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git-init - Create an empty git repository or reinitialize an existing one
'git init' [-q | --quiet] [--bare] [--template=<template_directory>] [--shared[=<permissions>]]
Only print error and warning messages, all other output will be suppressed.
Create a bare repository. If GIT_DIR environment is not set, it is set to the
current working directory.
Provide the directory from which templates will be used. The default template
directory is `/usr/share/git-core/templates`.
When specified, `<template_directory>` is used as the source of the template
files rather than the default. The template files include some directory
structure, some suggested "exclude patterns", and copies of non-executing
"hook" files. The suggested patterns and hook files are all modifiable and
Specify that the git repository is to be shared amongst several users. This
allows users belonging to the same group to push into that
repository. When specified, the config variable "core.sharedRepository" is
set so that files and directories under `$GIT_DIR` are created with the
requested permissions. When not specified, git will use permissions reported
by umask(2).
The option can have the following values, defaulting to 'group' if no value
is given:
- 'umask' (or 'false'): Use permissions reported by umask(2). The default,
when `--shared` is not specified.
- 'group' (or 'true'): Make the repository group-writable, (and g+sx, since
the git group may be not the primary group of all users).
- 'all' (or 'world' or 'everybody'): Same as 'group', but make the repository
readable by all users.
- '0xxx': '0xxx' is an octal number and each file will have mode '0xxx'
Any option except 'umask' can be set using this option. '0xxx' will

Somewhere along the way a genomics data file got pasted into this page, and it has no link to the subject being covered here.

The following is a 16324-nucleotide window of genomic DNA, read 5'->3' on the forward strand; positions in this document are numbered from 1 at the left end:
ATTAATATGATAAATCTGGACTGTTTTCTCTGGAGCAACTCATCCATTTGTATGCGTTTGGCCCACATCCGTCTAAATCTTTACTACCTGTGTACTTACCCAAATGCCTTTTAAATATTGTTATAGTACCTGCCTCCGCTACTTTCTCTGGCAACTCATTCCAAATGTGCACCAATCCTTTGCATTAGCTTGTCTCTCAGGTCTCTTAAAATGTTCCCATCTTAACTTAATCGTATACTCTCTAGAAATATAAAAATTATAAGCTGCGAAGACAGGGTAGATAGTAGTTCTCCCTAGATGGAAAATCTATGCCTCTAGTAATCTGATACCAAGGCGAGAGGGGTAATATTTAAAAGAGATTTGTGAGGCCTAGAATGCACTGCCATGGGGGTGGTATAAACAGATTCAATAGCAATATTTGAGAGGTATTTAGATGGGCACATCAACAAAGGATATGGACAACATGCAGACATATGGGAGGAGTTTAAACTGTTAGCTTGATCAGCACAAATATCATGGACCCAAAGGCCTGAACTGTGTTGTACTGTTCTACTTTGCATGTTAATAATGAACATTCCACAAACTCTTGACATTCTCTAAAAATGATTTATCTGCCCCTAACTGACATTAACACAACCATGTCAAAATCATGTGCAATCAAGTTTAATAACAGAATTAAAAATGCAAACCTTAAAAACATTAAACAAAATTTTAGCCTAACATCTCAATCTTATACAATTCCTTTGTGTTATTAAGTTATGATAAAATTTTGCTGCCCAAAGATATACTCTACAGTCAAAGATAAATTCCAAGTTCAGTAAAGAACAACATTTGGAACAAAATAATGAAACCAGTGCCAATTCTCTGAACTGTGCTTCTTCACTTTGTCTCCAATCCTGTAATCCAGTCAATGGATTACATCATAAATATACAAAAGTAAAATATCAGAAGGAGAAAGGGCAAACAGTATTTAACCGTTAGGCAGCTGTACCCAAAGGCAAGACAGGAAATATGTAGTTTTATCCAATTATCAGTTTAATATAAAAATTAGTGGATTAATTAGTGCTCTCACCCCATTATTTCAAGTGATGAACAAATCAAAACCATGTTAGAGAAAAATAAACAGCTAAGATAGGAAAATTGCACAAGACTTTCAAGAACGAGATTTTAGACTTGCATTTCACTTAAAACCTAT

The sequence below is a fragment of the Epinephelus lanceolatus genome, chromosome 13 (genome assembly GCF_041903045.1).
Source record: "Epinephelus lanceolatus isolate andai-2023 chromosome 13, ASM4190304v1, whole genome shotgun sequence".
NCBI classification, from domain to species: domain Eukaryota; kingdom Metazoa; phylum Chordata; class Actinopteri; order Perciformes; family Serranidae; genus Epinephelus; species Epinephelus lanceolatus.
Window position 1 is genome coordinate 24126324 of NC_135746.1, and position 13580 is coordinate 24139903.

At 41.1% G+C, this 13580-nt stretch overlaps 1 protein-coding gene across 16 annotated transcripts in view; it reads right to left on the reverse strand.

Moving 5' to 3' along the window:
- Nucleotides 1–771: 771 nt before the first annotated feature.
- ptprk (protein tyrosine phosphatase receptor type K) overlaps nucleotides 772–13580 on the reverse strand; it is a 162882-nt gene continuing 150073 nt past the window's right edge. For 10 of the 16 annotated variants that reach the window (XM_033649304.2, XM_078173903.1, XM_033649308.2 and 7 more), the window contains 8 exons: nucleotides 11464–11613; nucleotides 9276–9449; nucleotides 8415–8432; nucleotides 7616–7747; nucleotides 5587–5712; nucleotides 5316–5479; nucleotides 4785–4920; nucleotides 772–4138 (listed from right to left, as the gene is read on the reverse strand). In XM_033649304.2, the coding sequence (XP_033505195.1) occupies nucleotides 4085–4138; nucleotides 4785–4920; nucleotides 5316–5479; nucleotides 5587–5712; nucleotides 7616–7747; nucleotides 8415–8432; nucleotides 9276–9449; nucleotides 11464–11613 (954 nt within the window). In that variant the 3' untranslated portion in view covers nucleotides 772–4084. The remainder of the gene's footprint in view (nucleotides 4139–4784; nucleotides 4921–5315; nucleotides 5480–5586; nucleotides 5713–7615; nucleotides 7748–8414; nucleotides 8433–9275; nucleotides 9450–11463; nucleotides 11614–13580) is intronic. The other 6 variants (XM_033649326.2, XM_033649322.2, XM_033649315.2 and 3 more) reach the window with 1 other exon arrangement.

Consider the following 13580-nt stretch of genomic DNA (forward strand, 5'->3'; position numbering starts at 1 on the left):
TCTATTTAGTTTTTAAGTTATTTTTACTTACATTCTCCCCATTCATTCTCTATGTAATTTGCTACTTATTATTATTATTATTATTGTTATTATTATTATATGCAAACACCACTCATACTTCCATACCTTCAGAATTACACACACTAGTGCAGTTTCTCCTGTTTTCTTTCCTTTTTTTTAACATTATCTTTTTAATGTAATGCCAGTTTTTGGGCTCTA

override users umask(2) value, and thus, users with a safe umask (0077)
can use this option. '0640' will create a repository which is group-readable
but not writable. '0660' is equivalent to 'group'.
By default, the configuration flag receive.denyNonFastForwards is enabled
in shared repositories, so that you cannot force a non fast-forwarding push
into it.
This command creates an empty git repository - basically a `.git` directory
with subdirectories for `objects`, `refs/heads`, `refs/tags`, and
template files.
An initial `HEAD` file that references the HEAD of the master branch
is also created.
If the `$GIT_DIR` environment variable is set then it specifies a path
to use instead of `./.git` for the base of the repository.
If the object storage directory is specified via the `$GIT_OBJECT_DIRECTORY`
environment variable then the sha1 directories are created underneath -
otherwise the default `$GIT_DIR/objects` directory is used.
Running 'git-init' in an existing repository is safe. It will not overwrite
things that are already there. The primary reason for rerunning 'git-init'
is to pick up newly added templates.
Note that 'git-init' is the same as 'git-init-db'. The command
was primarily meant to initialize the object database, but over
time it has become responsible for setting up the other aspects
of the repository, such as installing the default hooks and
setting the configuration variables. The old name is retained
for backward compatibility reasons.
Start a new git repository for an existing code base::
$ cd /path/to/my/codebase
$ git init <1>
$ git add . <2>
<1> prepare /path/to/my/codebase/.git directory
<2> add all existing file to the index
Written by Linus Torvalds <>
Documentation by David Greaves, Junio C Hamano and the git-list <>.
Part of the linkgit:git[1] suite